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When it comes to small business loans, time is money. That was especially true early in the pandemic: when many small businesses were struggling to stay open, and Paycheck Protection Program (PPP) funds were limited. So, when Womply advertised that small businesses, including gig workers and one-person small businesses, could get fast PPP funding if they applied through the company, millions of applications came pouring in. The problem, says the FTC, is that Womply didn’t live up to its promises. And that hurt millions of small businesses.

The FTC says more than 60% of the roughly 3.25 million applications that small businesses submitted to Womply never resulted in funding due to Womply’s failures to fix known technical issues with its system or provide consumers with assistance. Womply also had little or no evidence to support its promises that applications would be complete within 24 hours and “faster than a bank.” Many customers who complained to Womply after not hearing anything about their applications for more than 24 hours continued to get no response. It was only after logging into Womply’s portal that many customers learned their applications had been canceled, resulting in precious time wasted when they could have been applying elsewhere.

As part of a settlement with the FTC, Womply and its CEO will pay $26 million to small businesses harmed by the company’s actions — and they’re prohibited from making future misrepresentations related to the marketing or advertising of financial products or services.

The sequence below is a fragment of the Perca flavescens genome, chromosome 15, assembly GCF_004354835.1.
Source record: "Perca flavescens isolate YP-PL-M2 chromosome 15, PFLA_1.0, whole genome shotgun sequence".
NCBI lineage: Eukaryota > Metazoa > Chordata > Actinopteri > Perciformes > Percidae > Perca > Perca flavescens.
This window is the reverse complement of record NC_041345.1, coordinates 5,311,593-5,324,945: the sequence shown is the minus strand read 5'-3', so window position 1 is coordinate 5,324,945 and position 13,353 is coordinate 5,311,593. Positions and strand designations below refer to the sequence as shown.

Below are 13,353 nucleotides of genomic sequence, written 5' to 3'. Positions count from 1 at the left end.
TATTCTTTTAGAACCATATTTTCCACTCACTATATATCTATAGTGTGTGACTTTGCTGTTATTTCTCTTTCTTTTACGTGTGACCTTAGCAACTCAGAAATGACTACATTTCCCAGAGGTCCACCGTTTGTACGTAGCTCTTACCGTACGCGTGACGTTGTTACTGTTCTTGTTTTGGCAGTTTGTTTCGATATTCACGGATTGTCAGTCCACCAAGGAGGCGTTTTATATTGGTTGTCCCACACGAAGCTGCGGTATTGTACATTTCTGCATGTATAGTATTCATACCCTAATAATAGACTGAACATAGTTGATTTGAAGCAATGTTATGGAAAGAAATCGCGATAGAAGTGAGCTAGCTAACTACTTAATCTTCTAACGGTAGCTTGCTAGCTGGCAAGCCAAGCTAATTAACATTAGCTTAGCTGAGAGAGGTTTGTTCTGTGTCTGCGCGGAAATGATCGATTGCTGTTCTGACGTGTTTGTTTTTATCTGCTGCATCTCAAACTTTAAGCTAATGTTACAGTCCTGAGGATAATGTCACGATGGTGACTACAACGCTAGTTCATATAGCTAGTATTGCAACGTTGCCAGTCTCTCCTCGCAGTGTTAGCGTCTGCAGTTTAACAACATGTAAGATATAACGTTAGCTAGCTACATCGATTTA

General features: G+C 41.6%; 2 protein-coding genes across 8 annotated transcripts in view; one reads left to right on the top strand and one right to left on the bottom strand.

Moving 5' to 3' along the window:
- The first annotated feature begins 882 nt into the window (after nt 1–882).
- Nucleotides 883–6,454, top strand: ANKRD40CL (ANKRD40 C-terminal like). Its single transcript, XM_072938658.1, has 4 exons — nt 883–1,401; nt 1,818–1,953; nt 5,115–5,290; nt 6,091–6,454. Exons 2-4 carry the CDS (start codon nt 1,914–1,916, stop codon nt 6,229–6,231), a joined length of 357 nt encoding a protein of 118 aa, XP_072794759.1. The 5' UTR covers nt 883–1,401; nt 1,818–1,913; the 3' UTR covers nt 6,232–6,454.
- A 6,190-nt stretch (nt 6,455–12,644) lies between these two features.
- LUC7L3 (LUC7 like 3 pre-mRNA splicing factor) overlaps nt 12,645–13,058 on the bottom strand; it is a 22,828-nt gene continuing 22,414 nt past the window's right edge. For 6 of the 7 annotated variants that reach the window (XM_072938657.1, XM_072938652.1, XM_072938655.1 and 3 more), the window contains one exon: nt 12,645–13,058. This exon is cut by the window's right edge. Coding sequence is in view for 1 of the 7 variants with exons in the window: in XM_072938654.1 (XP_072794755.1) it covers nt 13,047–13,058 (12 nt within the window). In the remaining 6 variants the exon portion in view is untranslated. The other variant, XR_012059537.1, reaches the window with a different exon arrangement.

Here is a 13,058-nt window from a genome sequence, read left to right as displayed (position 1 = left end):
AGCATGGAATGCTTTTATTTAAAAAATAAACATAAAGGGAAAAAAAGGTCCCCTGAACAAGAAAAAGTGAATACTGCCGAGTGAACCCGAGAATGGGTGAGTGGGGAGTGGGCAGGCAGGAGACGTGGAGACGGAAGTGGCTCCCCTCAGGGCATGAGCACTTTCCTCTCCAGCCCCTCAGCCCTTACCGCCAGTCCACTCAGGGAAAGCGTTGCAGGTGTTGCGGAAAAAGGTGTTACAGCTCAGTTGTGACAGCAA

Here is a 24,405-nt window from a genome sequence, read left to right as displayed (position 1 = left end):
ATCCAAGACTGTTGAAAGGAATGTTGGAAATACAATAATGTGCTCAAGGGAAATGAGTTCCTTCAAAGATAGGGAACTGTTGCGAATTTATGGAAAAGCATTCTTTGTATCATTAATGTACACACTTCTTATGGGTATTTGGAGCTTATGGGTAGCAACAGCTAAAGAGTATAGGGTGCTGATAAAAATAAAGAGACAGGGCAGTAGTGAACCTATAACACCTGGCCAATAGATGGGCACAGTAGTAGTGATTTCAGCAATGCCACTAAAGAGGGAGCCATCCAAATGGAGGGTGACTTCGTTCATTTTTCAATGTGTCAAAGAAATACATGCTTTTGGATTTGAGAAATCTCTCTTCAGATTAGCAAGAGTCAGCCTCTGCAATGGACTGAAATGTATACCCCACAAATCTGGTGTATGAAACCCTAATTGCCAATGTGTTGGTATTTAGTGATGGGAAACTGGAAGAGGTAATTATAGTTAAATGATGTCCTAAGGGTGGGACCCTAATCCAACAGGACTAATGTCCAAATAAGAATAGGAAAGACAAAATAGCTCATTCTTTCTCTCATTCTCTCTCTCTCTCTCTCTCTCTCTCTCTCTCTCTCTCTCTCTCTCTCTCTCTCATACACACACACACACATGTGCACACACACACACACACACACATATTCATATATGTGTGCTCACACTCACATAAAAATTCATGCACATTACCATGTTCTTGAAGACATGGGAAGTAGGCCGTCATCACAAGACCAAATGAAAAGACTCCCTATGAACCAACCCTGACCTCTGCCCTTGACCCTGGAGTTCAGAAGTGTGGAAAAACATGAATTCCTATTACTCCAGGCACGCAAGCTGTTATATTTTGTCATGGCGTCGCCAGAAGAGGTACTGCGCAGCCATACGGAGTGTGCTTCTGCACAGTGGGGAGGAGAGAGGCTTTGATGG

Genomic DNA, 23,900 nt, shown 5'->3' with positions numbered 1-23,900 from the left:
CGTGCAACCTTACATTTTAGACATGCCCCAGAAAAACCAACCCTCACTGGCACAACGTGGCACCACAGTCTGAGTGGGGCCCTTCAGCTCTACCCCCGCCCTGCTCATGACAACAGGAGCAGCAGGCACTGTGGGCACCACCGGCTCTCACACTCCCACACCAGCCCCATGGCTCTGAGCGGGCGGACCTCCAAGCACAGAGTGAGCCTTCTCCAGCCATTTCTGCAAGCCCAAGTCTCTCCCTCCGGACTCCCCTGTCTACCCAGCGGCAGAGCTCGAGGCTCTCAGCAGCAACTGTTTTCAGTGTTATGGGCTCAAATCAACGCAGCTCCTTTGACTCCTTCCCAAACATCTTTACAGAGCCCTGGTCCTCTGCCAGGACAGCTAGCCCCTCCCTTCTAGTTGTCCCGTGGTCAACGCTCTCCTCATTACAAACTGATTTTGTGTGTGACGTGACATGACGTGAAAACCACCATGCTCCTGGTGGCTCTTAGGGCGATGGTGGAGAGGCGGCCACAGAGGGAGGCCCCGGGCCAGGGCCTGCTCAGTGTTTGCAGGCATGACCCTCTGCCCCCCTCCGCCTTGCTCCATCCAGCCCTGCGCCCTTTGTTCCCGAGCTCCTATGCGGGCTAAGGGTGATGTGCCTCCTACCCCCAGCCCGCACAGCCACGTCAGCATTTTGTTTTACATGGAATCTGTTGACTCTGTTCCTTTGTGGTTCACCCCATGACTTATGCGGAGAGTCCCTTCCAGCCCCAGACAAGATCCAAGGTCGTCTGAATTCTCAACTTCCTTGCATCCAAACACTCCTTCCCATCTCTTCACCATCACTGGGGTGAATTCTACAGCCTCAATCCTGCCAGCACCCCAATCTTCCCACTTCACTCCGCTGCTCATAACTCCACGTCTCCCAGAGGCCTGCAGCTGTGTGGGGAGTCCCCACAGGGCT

Before you start shopping for small business financing, check out funding options at the Small Business Administration’s website. And learn to avoid small business scams at Protecting Small Businesses.

If you’ve spotted or experienced a deceptive loan processor or lender, tell the FTC at Each report helps the FTC and its law enforcement partners investigate scams and illegal business practices.

Learn how to spot and avoid deceptive loan processers and lenders.



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The purpose of this blog and its comments section is to inform readers about Federal Trade Commission activity, and share information to help them avoid, report, and recover from fraud, scams, and bad business practices. Your thoughts, ideas, and concerns are welcome, and we encourage comments. But keep in mind, this is a moderated blog. We review all comments before they are posted, and we won’t post comments that don’t comply with our commenting policy. We expect commenters to treat each other and the blog writers with respect.

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James Jenkins
March 20, 2024

COO First Approach EA Worksite Wellness LLC is one of those single business owners who was not successful supported by SBA during and after COVID.

Willie Braswell
March 21, 2024

In reply to by James Jenkins

SBA claimed I couldn't afford to pay them back. Then they forgive nearly $900,000,000,000. You and I didn't have the right card I suppose. It stinks that Congress grabbed a couple of billion for themselves and told us T.S.

March 29, 2024

That's amazing, seeing that $100 billion in fraud has been determined! This government is totally broken.

Pamela Banks
April 02, 2024

How do we become part of the suit if we were affected

Antoinette Rich
April 02, 2024

We were deceived by SBA during COVID that our loan was interest free.